Columbia, Mo. (Oct. 16, 2007) — Students take note: To understand where journalism is going, you must first know where it’s been.
That simple truth defines the work of David Paul Nord, a professor at Indiana University‘s School of Journalism who will lecture at the Missouri School of Journalism as part of the Distinguished Visiting Scholar program.
At noon on Wednesday, Oct. 24, in Tucker Forum, Nord will deliver the lecture, “What Should a Newspaper Do? Editors, Reporters and Readers Argue about Journalism in Early 20th Century New York.” The event is free and open to all students and faculty.
University of Missouri Curators’ Professor Betty Winfield, who teaches a class on the history of journalism, helped organize Nord’s visit.
“Through his research, (Nord) has shown how journalism is and must be to be a successful and vital component of community, a concept that should be useful currently with new media, convergence and fading traditional journalism,” she said.
Winfield said Nord’s visit serves as a sensible, albeit early, advance for the Missouri School of Journalism’s centennial celebration and the opening of the Donald W. Reynolds Journalism Institute, both scheduled for Sept. 10-12, 2008. The dual celebration will focus on preparing students and professionals for journalism in the 21st century.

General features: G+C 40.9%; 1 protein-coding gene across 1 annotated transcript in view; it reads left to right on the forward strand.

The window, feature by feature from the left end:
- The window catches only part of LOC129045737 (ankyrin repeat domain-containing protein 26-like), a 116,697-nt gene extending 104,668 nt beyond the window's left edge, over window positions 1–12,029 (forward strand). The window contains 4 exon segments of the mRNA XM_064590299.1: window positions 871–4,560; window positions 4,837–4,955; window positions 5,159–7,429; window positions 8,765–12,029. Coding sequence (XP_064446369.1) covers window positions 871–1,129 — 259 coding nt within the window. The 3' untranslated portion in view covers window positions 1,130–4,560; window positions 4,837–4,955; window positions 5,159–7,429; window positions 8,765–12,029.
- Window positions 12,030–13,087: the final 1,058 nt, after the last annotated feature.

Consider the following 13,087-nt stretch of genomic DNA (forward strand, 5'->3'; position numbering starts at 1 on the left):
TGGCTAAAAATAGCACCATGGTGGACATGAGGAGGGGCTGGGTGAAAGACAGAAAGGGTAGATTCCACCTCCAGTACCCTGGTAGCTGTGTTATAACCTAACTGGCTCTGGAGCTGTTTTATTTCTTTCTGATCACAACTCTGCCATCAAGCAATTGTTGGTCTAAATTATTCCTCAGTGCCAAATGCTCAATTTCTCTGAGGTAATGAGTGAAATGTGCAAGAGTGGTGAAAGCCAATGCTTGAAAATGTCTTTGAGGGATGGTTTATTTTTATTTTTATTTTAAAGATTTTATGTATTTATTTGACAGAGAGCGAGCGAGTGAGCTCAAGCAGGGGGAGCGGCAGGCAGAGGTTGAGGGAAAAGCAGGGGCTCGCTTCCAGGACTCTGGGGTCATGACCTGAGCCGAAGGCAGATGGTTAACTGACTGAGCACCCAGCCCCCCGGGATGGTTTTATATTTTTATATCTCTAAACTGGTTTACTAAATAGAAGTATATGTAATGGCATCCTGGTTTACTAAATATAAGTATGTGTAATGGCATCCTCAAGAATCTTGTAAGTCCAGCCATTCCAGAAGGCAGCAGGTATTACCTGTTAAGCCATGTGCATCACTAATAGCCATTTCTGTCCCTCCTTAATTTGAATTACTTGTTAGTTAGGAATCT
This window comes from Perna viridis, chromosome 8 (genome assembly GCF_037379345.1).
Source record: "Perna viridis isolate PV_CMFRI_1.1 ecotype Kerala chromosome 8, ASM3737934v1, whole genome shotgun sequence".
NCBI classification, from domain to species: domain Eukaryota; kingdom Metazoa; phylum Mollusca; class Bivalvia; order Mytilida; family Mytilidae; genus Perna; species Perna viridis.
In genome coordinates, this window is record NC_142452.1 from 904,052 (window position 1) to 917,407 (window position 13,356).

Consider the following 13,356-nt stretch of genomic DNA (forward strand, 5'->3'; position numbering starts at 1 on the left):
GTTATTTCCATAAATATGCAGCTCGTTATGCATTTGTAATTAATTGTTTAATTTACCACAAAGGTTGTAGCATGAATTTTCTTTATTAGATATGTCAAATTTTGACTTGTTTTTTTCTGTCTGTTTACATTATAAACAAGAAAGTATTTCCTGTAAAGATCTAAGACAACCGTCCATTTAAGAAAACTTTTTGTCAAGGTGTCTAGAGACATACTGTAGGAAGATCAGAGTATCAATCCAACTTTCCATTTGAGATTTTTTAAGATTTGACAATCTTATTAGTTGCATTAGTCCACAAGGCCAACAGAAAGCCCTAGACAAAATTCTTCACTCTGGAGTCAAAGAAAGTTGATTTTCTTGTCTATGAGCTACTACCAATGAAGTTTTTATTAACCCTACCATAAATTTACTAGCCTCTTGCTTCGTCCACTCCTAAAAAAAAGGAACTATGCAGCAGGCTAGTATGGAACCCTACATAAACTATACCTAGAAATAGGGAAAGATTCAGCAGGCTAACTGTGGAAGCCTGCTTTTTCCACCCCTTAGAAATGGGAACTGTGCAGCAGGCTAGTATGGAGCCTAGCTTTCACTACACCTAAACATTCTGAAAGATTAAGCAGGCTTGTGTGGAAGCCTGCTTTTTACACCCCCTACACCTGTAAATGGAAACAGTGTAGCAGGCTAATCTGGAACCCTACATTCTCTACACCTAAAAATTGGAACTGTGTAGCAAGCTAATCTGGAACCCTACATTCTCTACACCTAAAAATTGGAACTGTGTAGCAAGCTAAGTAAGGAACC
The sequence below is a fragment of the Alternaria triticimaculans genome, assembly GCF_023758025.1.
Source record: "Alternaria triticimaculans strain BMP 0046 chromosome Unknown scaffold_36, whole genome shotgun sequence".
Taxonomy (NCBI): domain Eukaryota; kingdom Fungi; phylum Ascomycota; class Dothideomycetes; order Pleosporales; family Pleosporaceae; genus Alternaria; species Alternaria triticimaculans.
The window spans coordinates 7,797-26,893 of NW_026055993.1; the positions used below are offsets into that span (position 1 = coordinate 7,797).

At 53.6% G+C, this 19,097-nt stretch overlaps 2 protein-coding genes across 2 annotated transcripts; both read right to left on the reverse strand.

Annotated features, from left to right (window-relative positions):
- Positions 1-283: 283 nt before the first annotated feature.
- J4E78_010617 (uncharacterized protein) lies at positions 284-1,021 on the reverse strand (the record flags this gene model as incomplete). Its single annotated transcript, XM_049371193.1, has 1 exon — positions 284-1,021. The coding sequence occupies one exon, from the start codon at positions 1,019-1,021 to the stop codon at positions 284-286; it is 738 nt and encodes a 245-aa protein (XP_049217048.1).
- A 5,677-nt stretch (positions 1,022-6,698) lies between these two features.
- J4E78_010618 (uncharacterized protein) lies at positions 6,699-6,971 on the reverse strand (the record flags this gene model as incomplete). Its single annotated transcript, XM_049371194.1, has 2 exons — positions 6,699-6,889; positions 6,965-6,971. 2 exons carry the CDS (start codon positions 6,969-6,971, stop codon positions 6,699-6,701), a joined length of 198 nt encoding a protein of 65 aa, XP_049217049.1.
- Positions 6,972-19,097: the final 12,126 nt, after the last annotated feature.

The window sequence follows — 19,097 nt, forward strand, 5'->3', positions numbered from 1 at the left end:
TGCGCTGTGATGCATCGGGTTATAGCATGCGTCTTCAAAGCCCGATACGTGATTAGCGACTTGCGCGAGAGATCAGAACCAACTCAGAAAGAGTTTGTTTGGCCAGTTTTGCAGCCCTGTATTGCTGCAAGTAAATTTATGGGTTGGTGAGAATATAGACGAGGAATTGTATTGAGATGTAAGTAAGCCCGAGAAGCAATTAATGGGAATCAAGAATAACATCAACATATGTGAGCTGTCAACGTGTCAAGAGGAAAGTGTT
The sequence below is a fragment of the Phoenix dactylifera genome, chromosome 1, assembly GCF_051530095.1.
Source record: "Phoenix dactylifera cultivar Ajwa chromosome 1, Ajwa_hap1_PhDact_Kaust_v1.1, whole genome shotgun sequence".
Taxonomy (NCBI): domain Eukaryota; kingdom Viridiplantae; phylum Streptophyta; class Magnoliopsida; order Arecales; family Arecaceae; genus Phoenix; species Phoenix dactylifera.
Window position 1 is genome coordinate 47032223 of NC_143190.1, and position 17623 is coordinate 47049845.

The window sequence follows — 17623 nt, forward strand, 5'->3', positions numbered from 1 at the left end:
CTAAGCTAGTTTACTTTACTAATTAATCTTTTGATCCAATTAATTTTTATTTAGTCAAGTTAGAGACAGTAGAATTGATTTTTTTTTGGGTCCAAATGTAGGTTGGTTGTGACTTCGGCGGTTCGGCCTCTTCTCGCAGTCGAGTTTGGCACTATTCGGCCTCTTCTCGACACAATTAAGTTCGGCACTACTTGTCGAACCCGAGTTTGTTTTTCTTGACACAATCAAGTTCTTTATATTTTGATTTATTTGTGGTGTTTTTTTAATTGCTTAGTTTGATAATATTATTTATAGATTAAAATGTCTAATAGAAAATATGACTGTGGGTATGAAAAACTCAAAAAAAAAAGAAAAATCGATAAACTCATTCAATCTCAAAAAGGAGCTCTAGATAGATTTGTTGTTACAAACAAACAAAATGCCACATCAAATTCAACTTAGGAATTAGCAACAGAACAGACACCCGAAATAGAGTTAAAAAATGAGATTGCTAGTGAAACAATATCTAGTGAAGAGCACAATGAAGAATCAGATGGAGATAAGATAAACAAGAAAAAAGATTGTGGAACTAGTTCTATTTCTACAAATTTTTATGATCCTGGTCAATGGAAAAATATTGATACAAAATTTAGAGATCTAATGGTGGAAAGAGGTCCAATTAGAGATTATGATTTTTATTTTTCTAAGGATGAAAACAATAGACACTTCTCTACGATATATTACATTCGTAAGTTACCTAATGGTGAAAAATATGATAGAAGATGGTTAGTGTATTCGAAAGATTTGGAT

Nord is recognized nationally and internationally as a pre-eminent authority on journalism history and the history of the religious press. He has authored three books, several book chapters and articles in numerous journals, including the Journal of American History, Journal of Communication and Journalism History.
Over the past dozen years, Nord has served several times as interim editor and associate editor of the Journal of American History. He currently is a volume editor for A History of the Book in America, a multi-volume project of the American Antiquarian Society and the University of North Carolina Press.
According to Nord, the press serves as an arena for a broad cross-section of the populace to participate in a common culture. Newspapers sustain the bonds of community. In America, that role has remained constant from the coverage of pandemics during the 18th century to the religious fervor of the mid-19th century and the reform movements that accompanied it into the early 20th century.
“To see where the mass media is today, no matter what form, to grapple with the support systems, the audience, the ideas about journalism, and to understand who we are as a nation, we must look at our journalism historically for ideas, patterns and trends,” Winfield said.
The Distinguished Visiting Scholar program began unofficially two years ago with a visit from Pamela Shoemaker, the John Ben Snow Professor at the S.I. Newhouse School of Public Communications at Syracuse University. She met with doctoral and graduate students and delivered a brown bag lecture. Dean Mills, dean of the School, was so impressed that he launched the program shortly thereafter. It typically invites at least two scholars to the School each year.
Updated: August 28, 2020